How food helps me remember

by Cara Strickland

WHAT DOES MEMORY TASTE LIKE? For me, it’s an artichoke leaf dipped in butter, a glimmer of what is to come when I get to the center—the heart my mom would always prepare for me, cutting off all the green fuzz.

It’s a fish my brother and I caught with my dad at the lake, eaten outside, minding the bones.

It’s my aunt’s five-layer bean dip and my uncle’s BBQ ribs. On the Fourth of July, I could stand near that delicious dip all day, whenever I wasn’t in Grandma’s pool. You had to line up for those ribs because they’d be gone in a flash.

It’s also another aunt’s chocolate-dipped peanut brittle…Mom’s chicken pot pie…Dad’s stir fry… and my brother’s prize-winning cookies.

So many of my memories connect with food, perhaps because eating engages all our senses. Even before we begin to eat, there is the sight and scent of nourishment. With that first bite or sip, we sense the texture, feel the temperature, hear a subtle sound or crunch, and then, finally, taste.

Certain foods take me right back to a specific moment in time or specific people.

Since the death of two of my grandparents, I’ve thought a lot about the way food connects with our memories of loved ones. One of my first memories of being with my granddad is of waking up on a weekend morning to find that he’d bought donuts for us.

At least once, he bought a donut so huge it took up the entire box, filling me with awe. I remember that it took us a couple of days to eat the entire pastry. But that was my granddad—always trying to surprise his family by giving us something that would bring us delight. He made sure there were fudge bars in the freezer in the heat of summer. He would drive to my grandmother’s favorite restaurant, just to bring her the salad she loved. And for himself, when we visited a buffet restaurant he liked, he’d always get the banana pudding.

My grandma always hosted the big family parties at her house. We went there for Christmas, Thanksgiving, Easter and the Fourth of July. Whenever I use an ice cream scoop, I think about the singing ice cream scoop Grandma bought one year for her grandchildren. A boat ride we took together featured a picnic dinner—shrimp cocktail, my brother’s favorite. A special champagne brunch made me feel so grown up. Around the holidays, we’d find chocolate truffles in glass jars all around her house.

When I saw Pixar’s Coco, something clicked for me.

Growing up in San Diego, I was aware of Día de los Muertos, but this movie showed me just how important food is for memory, for many families. I’d never connected it with All Saints Day because for me, that happened mostly in church. But these days, after three years of pandemic, foods make me think about all the people I love who are no longer here.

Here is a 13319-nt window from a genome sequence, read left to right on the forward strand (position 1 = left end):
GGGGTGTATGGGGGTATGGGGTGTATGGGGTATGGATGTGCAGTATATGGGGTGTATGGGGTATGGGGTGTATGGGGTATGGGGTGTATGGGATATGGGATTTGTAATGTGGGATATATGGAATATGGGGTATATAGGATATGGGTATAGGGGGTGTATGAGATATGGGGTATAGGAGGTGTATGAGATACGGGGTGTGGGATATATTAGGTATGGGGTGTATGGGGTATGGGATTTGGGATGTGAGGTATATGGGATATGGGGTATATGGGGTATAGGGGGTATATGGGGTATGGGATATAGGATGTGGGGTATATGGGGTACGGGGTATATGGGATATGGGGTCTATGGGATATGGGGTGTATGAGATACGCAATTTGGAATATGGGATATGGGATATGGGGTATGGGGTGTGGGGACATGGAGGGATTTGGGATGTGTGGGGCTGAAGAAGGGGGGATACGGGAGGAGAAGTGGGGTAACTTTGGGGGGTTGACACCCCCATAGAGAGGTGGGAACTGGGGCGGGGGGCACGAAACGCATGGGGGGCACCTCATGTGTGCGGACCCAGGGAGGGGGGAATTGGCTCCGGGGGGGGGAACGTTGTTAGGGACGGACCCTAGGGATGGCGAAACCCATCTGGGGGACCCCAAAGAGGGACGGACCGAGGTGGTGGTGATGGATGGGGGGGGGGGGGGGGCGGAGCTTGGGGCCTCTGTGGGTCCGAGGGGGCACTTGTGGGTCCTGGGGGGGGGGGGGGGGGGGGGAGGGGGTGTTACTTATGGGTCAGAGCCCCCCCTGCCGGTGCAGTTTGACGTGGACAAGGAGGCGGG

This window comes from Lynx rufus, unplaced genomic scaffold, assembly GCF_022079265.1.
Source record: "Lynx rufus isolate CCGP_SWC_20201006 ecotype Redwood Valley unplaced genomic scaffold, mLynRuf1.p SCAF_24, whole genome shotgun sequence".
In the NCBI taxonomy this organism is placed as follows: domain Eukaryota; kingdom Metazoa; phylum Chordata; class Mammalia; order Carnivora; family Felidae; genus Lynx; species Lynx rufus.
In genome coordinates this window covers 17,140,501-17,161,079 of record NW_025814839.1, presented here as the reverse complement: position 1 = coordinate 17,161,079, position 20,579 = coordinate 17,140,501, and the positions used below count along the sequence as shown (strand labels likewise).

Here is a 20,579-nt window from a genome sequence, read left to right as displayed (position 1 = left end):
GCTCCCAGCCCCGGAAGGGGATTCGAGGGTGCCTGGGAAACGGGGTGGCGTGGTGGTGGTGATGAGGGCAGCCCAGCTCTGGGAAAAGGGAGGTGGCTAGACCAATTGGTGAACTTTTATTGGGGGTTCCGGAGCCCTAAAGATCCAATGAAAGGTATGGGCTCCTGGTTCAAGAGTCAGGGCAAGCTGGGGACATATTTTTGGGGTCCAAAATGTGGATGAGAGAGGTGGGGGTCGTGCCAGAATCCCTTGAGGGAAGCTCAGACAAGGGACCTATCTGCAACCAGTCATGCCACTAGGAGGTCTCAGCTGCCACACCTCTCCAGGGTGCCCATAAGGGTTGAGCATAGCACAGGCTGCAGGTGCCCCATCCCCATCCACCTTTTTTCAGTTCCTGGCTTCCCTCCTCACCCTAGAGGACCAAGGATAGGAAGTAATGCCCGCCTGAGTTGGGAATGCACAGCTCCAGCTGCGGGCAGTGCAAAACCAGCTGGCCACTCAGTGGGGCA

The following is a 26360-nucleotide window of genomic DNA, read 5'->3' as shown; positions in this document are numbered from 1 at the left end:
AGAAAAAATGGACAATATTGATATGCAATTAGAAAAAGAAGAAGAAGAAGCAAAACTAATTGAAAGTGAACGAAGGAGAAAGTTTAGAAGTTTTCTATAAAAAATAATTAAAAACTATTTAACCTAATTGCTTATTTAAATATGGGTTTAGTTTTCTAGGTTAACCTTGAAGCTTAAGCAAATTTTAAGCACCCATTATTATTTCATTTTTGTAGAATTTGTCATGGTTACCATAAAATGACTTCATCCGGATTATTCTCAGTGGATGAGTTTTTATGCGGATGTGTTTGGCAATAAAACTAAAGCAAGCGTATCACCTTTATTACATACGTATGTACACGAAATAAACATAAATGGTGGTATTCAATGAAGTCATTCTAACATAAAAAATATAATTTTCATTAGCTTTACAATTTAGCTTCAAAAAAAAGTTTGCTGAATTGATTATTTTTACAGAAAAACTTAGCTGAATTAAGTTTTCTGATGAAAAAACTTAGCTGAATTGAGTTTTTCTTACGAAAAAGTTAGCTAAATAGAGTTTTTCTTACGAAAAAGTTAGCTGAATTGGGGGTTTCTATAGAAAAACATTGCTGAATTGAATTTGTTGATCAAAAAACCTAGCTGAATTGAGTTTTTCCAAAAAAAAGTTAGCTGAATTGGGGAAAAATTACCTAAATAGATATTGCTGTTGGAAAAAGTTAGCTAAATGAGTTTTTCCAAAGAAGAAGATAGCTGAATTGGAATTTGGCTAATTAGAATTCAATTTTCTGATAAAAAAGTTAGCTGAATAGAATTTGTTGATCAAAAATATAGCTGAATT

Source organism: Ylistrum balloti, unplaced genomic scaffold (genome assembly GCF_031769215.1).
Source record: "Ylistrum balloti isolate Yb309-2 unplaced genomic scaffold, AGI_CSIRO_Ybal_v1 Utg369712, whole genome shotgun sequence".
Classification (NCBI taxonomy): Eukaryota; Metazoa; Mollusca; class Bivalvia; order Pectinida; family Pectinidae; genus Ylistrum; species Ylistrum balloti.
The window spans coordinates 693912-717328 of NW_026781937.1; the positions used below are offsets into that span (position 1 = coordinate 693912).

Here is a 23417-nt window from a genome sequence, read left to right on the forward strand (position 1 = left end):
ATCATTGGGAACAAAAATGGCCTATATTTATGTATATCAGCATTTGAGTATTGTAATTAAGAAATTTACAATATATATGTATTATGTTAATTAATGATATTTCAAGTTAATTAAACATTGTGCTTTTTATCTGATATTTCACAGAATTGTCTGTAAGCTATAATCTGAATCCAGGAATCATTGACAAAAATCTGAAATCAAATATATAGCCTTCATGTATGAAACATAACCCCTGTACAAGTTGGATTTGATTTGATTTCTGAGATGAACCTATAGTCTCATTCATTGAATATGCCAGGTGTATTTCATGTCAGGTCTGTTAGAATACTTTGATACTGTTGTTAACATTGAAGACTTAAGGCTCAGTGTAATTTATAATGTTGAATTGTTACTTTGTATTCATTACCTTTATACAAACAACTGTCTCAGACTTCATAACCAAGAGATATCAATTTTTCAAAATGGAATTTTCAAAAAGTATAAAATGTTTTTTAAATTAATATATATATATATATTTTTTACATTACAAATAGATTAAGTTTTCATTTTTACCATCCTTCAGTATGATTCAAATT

Food is still the best way to evoke my memories. Not only do the foods I used to share with those beloved family members bring a kind of solace, merely sitting around the table with other loved ones inspires us to share our memories. Once our conversations start flowing, it’s hard to get them to stop.

I suppose it shouldn’t surprise me that the faith symbol I most associate with memory is based around food. Why did Jesus choose bread and wine to symbolize his body and blood? I think he wanted to choose something his followers would have daily, so they’d be reminded often, whenever they ate and drank, of Jesus’ love and his teachings.

When I participate in the Eucharist, I think about Jesus’ sacrifice, but I also think about resurrection.

When I eat the foods that remind me of people I love who are no longer earth-side, I sometimes feel sorrow while I think about all the good memories of the past. But I also look forward to the future and the day we’ll all be reunited in a place where food won’t spoil, where our bodies won’t be susceptible
to death and decay, where we will live eternally.

In the meantime, I want to borrow some of the vivacity and life of the film Coco. The memories we bring into a new year don’t always have to be quiet and somber. They can also look like celebration—a feast for the senses and for the stomach.

And there’s no need to keep memory to just one or a few days. This year, I want to be more mindful about seeking out those foods and events that keep me close to those I love—those still here and those who have gone on. What better way to forge new memories, even as I honor the old ones?

Cara Strickland writes about food, faith and life from her home in the Pacific Northwest. You can read more of her work at

This article appears in the January/February 2023 issue. To read more articles like it, subscribe to Gather.